No organization is immune to the “unexpected.” Sometimes it’s as simple as the entrance of a new competitor into your marketplace…other times it’s as horrific as a natural disaster or as threatening as a severe economic downturn. When the unexpected happens, executive teams and workgroups alike, need to keep their focus and minimize the event’s negative impact.
Here are five things GREAT teams do to remain cool, calm and collected.
Every organization hopes that they’ve adequately prepared for a potential threat or critical event, but it is rarely the case. Still, that doesn’t mean you have to default to “reacting” rather than “responding” when something bad happens. Even in times of crisis, you can manage a situation.
• Spend time discussing where you are and what else could happen; develop action plans accordingly. Make the plans detailed and be sure to plan for a variety of possibilities (even your “worst case” scenario).
• Provide any necessary training to give people the tools, skills or procedures they’ll need.
• Bring team members and stakeholders into the planning process so they “own” the plan too.
2. Leverage Your Luck
Even in the most dire of circumstances there are positive aspects of a situation that can be used to your advantage.
• Make sure everyone is engaged in the exercise of looking for possibilities. Identify what is going right and build on that.
• Help people resist the tendency to complain. Lead discussions around examples of how “bad luck” can turn out to be a blessing in disguise.
A crisis can bring out the best in people. It adds energy and urgency and motivates team members to achieve a higher level of effort.
• Put an even higher value on work to be done—help people see how what they’re doing is vitally important to the team/organization.
• Ensure that all affected groups participate in debriefs, evaluations and corrective action planning.
• Ask everyone to be “on call” to help others, even those they don’t normally work with.
Under regular conditions, poor communication can lead to misunderstandings and mistakes; in a crisis, the consequences can be far greater.
• Identify information people need the most and make sure there are methods (and back up methods) in place to get them that information.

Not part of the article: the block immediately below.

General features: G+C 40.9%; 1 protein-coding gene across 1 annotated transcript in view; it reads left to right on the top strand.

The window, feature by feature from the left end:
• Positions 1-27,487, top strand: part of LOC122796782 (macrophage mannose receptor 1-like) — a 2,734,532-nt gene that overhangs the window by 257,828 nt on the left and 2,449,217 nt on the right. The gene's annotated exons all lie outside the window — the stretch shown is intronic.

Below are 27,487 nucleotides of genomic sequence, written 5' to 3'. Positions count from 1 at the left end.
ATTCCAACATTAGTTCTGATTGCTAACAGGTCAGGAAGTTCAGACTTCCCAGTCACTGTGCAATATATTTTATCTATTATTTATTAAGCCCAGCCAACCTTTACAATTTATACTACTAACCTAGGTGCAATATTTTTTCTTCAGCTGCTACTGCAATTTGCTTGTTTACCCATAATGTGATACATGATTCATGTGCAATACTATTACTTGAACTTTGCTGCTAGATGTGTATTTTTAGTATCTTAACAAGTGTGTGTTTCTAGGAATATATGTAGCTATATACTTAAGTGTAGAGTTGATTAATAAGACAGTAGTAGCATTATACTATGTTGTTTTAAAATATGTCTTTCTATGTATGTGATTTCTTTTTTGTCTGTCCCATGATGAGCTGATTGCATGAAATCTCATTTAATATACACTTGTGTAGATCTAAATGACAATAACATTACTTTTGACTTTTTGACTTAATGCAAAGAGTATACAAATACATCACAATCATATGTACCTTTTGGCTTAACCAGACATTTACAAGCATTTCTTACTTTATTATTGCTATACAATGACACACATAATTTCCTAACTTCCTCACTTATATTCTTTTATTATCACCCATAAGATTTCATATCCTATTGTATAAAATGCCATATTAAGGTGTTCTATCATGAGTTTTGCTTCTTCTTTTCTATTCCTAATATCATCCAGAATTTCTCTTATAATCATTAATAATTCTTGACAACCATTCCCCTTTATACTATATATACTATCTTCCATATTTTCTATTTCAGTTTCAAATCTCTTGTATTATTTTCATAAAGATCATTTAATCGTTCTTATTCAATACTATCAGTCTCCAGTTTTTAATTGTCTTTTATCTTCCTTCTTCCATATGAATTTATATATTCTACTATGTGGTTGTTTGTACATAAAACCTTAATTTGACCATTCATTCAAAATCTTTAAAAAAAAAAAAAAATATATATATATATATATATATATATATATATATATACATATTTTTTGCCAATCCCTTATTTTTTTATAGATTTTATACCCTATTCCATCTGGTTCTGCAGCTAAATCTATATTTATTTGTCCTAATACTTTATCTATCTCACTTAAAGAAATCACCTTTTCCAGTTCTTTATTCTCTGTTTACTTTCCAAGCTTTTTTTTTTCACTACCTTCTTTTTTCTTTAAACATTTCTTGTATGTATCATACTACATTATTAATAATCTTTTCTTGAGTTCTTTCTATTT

• Model “best practices” such as active listening and calm & clear verbal and written communication.
• Open the lines of communication so that everyone feels free to present an idea or state a concern.
Without a commitment to execution, none of the above factors will have a chance of success.
• Make sure all affected team/groups have copies of relevant action plans and understand the role(s) they play in them.
• Don’t overlook factors that may prevent a commitment to execution (e.g. a lack of trust among team members, distrust of the organization, insufficient resources, or false consensus concerning action steps or plans). Do your best to address/remove these obstacles.
• Rely on communication to keep people organized, aware of what is happening and what is needed.
• Stop frequently along the way and ask, “What are we doing well?” and “What do we need to improve?”
By using these five factors, teams are able to achieve significant goals, even when the odds seem to be against them. By honing the skills in times of crisis, they will almost always improve their performance when things return to normal.
Taken from content in the CRM Learning program, Teamwork in Crisis: The Miracle of Flight 232 © CRM Learning 2001
Recommended Training Resource: Some problems can be addressed before they lead to disaster. Our We’re On The Same Team, Remember? video program has helped hundreds of organizations identify potentially devastating deficiencies in teamwork, communication and accountability.